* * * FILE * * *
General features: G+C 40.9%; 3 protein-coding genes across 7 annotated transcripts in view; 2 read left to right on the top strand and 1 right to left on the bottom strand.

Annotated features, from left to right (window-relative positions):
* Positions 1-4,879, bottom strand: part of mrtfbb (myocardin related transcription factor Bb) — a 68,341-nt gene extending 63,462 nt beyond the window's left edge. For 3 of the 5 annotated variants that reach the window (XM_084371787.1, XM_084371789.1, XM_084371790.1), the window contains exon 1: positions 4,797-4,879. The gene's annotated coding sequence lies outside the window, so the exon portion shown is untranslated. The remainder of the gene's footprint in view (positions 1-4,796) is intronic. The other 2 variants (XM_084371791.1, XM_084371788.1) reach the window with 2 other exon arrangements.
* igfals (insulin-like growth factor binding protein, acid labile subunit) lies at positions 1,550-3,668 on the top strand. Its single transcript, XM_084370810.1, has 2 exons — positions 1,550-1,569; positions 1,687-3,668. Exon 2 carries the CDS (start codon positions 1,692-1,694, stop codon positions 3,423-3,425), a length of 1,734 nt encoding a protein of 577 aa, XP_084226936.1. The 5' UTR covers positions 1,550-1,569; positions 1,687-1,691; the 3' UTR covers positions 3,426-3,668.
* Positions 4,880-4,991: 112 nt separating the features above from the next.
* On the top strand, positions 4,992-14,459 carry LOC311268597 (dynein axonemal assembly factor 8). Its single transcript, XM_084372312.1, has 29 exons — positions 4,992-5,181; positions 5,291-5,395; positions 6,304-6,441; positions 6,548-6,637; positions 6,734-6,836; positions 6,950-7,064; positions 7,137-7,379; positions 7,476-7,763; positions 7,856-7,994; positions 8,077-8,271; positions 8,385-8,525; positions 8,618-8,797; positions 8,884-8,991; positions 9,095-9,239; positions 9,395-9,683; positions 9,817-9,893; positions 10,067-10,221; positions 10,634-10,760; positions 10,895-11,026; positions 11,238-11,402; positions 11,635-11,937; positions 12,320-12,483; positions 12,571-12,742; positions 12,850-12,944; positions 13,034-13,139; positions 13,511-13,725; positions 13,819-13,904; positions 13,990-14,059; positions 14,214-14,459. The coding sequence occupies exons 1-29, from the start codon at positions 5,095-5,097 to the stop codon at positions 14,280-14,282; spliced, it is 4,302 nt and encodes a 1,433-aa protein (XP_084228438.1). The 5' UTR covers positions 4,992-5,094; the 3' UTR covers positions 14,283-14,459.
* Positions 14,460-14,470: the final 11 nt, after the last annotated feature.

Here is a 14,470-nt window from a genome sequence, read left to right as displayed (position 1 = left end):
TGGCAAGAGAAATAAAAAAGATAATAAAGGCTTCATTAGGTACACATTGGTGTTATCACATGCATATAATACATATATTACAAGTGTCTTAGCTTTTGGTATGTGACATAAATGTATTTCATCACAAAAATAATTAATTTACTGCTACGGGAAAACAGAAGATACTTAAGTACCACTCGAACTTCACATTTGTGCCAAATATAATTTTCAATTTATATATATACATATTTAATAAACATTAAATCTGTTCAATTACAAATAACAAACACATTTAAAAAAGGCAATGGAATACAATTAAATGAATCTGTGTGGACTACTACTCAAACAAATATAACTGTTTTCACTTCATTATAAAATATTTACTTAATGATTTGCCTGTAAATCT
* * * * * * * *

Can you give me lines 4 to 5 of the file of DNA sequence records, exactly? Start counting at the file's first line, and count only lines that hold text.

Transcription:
* igfals (insulin-like growth factor binding protein, acid labile subunit) lies at positions 1,550-3,668 on the top strand. Its single transcript, XM_084370810.1, has 2 exons — positions 1,550-1,569; positions 1,687-3,668. Exon 2 carries the CDS (start codon positions 1,692-1,694, stop codon positions 3,423-3,425), a length of 1,734 nt encoding a protein of 577 aa, XP_084226936.1. The 5' UTR covers positions 1,550-1,569; positions 1,687-1,691; the 3' UTR covers positions 3,426-3,668.
* Positions 4,880-4,991: 112 nt separating the features above from the next.